“Under Construction: Dimensional Interludes” and “Vintage City Drawings - 1950’s” Exhibition

Denise Bibro Fine Art

poster for “Under Construction: Dimensional Interludes” and “Vintage City Drawings - 1950’s” Exhibition

This event has ended.

The streets of New York are riveted with barricades, construction cones, and massive machinery. The skyline is darted with installations of steel grids, concrete planes, cranes, cement trucks and top hats everywhere. The busy construction is almost 24/7 in a city that never sleeps.

The constantly evolving topography of the city and its surrounding boroughs have been an intrigue and inspiration for artists. While living and working within New York, artists have documented the movement of change in the city, playing an integral role in the growth of change in the city landscape. Areas of Brooklyn, and parts of Manhattan are all places where artists have left an indelible mark. These changes have not only altered the topography but also the economics of the city.

The artists’ work in these two exhibitions illustrate the above. In Gallery II, Leonard Rosenfeld’s strong, powerful charcoal drawings of construction and bold city bridges and structures, illustrate that even during the 1950’s the development of the city was in full swing. This industrial boom of the latter half of the 19th Century was a precursor to the creation of the international powerhouse that is now New York City.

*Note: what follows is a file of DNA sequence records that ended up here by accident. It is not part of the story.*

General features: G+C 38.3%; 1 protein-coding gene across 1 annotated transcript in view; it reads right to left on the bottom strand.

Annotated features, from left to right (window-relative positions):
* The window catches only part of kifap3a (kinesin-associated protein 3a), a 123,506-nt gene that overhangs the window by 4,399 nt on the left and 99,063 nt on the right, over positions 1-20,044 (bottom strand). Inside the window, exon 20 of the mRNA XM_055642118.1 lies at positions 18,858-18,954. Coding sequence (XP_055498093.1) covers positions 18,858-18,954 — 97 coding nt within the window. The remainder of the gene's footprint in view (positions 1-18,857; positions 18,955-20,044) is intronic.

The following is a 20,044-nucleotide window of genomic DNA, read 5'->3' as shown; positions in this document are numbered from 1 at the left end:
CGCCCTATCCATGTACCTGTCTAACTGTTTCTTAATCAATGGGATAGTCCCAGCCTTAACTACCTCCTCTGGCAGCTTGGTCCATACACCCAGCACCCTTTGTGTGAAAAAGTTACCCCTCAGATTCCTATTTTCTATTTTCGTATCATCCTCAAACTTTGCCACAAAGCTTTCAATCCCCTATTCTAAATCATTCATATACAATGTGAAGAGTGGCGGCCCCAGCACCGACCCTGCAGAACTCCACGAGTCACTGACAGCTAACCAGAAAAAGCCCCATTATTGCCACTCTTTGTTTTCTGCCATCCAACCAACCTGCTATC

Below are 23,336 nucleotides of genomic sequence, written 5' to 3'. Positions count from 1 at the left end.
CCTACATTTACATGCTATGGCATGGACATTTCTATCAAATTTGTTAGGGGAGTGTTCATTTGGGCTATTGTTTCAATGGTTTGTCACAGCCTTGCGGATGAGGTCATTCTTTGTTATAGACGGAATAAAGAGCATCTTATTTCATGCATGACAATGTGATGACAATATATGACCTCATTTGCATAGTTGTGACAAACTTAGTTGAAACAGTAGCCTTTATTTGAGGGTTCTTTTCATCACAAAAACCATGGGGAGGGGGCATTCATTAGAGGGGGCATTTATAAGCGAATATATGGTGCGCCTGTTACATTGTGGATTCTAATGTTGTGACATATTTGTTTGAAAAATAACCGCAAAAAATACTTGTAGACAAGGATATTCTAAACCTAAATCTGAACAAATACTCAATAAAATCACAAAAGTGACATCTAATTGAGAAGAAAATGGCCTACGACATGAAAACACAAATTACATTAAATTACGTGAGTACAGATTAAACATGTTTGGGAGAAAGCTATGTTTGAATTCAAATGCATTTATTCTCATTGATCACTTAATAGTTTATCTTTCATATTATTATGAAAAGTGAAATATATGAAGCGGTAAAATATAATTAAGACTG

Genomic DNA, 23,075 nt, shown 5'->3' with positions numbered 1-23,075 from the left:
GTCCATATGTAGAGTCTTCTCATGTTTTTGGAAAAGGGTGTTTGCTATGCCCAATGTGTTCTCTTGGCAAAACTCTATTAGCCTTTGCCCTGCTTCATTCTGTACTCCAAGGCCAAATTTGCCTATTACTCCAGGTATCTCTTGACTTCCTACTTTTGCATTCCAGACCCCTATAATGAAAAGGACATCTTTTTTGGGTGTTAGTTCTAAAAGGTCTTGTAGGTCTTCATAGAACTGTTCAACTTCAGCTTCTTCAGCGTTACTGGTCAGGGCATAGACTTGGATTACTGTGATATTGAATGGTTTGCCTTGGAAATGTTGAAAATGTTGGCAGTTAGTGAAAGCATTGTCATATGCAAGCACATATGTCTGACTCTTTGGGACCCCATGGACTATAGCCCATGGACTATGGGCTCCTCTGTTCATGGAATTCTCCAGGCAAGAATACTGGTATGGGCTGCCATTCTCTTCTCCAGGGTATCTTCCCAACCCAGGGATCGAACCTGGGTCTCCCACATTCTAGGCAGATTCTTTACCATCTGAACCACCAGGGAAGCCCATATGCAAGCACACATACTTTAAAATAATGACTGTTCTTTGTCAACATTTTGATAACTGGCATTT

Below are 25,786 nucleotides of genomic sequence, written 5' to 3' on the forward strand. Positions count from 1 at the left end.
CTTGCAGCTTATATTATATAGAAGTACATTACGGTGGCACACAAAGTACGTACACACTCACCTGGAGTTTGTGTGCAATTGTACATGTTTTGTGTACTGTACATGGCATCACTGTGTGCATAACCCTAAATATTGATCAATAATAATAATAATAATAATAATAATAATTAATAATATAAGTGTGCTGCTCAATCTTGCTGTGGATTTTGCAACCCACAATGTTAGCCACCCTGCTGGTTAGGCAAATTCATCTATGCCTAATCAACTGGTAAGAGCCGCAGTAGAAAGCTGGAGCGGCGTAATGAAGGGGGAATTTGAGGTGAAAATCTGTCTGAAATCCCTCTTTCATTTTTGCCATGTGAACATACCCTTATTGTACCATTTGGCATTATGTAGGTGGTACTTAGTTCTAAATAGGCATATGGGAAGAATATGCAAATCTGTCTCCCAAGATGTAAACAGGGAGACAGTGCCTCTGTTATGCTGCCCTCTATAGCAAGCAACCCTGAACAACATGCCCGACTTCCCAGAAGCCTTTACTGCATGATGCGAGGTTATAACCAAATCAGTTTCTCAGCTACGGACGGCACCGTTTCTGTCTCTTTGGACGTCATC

Anne Finkelstein, a native of New York, continues to live and have a studio here. Her work is primarily digital photographic montage or painting of the city landscape. Combining desperate view-points she creates dynamic geometric compositions. Often, the digitally manipulated transition of images creates a unique but still familiar landscape full of asymmetrical and symmetrical elements with juxtaposed shapes that echo the forces, change and movement within the current city structural landscape

Allan Gorman’s work appears very realistic. It is, in fact, abstract. Inspired by the “mysterious and nostalgic power of machines and industry.” He is drawn to hidden abstract patterns and interested in conveying the aesthetic tensions, mood, and interesting designs created by - and within - those objects.

Amir Hariri’s artistic approach is multi-disciplinary combining drawing, painting and sculpture to study specific locations from memory with the goal of capturing passive interactions and exchanges with our built environment. Hariri’s work as a “theatrical backdrop for the examination, notional, weight and austerity, material roughness and more broadly transient systems.”



from May 10, 2018 to June 23, 2018

Opening Reception on 2018-05-10 from 18:00 to 20:00

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